The biggest challenge facing landscape architects, designers and planners in the 21st century is how to integrate community voice and lived experience into planning processes with vulnerable populations who have been locked out of conversations around sustainability, smart and shareable cities and social justice. That’s what sociologist Dr Antwi Akom told this year’s NZILA Firth conference in Christchurch.
The distinguished professor, who’s also described as an urban technologist and data scientist, is the Founding Director UCSF & SFSU, Social Innovation and Urban Opportunity Lab (Soullab.co) and the co-Founder and CEO of Streetwyze.
His work centres around “spatial and racial justice”, combing people-centric design with cutting edge technology. United States president Barack Obama named him as one of the world’s top innovators.
If cities want to design for equity, he told the audience, it’s not enough to ask questions around how to build healthier, greener, happier places and spaces. First we needed to look at real structural inequalities around race, gender, immigration and poverty.
“How do we redesign our spaces not for but with communities that are experiencing unimaginable forms of social trauma, have limited access to food or (who are) suffering from unprecedented environmental threats,” Dr Akom said.
“Whiteness, in the United States context - and you can imagine the way it’s work here (New Zealand) - has always meant access to property rights. And property rights means access to human rights.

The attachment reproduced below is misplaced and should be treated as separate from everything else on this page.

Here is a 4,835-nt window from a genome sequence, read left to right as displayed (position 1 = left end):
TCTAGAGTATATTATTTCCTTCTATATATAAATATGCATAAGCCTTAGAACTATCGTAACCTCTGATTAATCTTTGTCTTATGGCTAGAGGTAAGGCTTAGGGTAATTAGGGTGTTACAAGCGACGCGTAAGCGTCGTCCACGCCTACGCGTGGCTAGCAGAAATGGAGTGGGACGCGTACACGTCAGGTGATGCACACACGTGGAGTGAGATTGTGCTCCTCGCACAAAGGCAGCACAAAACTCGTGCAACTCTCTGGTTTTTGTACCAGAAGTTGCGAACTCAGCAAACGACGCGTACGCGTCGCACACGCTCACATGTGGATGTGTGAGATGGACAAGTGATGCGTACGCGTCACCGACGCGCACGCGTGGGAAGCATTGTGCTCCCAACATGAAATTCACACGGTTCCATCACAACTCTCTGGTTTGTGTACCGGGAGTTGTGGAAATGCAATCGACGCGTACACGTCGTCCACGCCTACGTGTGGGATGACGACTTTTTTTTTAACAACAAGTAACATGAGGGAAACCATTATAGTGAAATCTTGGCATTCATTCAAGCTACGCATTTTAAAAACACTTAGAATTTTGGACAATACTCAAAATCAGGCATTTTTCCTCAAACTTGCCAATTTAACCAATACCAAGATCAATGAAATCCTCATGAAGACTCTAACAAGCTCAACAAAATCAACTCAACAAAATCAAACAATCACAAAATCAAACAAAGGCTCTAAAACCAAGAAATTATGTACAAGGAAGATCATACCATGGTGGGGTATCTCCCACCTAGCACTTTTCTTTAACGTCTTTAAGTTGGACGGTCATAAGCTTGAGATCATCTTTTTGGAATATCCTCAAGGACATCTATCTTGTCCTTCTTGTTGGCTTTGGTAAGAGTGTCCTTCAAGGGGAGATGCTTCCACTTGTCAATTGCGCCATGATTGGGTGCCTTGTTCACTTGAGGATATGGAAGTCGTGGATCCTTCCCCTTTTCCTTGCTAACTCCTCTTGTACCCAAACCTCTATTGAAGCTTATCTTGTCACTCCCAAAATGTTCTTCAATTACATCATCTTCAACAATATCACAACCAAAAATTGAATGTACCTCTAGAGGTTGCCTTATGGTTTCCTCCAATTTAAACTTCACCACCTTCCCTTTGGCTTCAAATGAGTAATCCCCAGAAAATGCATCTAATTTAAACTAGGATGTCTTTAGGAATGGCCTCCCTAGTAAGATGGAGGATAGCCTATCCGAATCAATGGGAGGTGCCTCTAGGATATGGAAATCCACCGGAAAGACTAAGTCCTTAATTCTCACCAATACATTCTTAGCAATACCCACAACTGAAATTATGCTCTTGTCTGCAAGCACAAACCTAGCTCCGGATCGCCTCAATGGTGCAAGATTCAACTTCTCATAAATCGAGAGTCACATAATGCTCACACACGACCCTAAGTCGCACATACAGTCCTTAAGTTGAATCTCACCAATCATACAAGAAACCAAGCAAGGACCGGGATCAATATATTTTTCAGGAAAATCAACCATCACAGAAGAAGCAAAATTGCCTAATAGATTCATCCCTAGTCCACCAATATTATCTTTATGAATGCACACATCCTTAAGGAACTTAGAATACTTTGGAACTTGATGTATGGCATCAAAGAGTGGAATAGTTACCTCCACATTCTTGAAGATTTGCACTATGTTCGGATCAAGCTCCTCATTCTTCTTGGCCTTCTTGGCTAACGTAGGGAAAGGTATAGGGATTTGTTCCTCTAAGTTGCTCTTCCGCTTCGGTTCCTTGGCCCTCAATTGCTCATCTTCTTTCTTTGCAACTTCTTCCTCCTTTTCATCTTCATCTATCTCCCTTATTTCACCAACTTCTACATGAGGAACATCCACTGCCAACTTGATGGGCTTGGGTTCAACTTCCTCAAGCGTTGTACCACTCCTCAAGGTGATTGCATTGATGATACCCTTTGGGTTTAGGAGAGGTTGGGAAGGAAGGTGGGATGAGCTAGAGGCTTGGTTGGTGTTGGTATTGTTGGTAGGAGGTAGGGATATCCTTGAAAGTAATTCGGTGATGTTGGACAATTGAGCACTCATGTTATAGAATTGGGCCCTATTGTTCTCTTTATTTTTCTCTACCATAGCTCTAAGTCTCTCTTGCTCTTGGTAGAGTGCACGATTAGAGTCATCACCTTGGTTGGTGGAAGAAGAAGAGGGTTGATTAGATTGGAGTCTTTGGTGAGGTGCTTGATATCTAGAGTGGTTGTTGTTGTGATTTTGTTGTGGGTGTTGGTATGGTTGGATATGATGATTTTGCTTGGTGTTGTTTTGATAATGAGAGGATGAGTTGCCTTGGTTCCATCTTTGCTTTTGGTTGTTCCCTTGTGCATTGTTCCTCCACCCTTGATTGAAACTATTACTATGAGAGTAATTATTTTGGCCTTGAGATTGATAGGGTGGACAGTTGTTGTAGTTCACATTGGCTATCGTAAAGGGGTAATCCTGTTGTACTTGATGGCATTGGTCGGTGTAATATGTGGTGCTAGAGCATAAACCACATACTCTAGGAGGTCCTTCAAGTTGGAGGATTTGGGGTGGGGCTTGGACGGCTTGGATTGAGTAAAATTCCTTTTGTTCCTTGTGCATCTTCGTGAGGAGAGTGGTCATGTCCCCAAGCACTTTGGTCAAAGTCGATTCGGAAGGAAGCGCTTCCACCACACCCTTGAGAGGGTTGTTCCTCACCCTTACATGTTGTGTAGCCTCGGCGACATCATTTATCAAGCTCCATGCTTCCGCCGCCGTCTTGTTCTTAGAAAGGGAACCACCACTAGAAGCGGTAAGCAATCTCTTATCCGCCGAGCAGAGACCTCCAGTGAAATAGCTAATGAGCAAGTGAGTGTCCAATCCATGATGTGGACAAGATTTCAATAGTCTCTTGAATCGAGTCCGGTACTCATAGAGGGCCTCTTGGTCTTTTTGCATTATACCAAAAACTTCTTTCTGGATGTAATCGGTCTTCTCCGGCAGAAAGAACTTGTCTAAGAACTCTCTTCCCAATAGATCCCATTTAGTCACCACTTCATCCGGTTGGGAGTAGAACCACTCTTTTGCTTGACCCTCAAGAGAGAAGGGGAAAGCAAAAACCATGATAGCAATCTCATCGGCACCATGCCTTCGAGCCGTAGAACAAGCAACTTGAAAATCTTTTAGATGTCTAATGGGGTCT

“And what we see in the Maori population is an increase in the prison population. It’s disproportionate .. we see a decrease in home ownership and this is how racism has become embedded in your society.
“What can be done about it? Well what if we built the next generation landscape architecture movement at the intersection of social justice and ecology, of human rights and activism?
“What if our next generation movement places opportunity in the centre and commits to protecting our nation’s most vulnerable populations?
“My real central take home message to all of you is the way that landscape architecture can really dismantle racism and promote gender equity is we have to begin designing for equity in more systemic ways. We need to be more culturally and community responsive in our daily practices.”
Watch Dr Akom’s full presentation on eco-apartheid and cumulative causation here.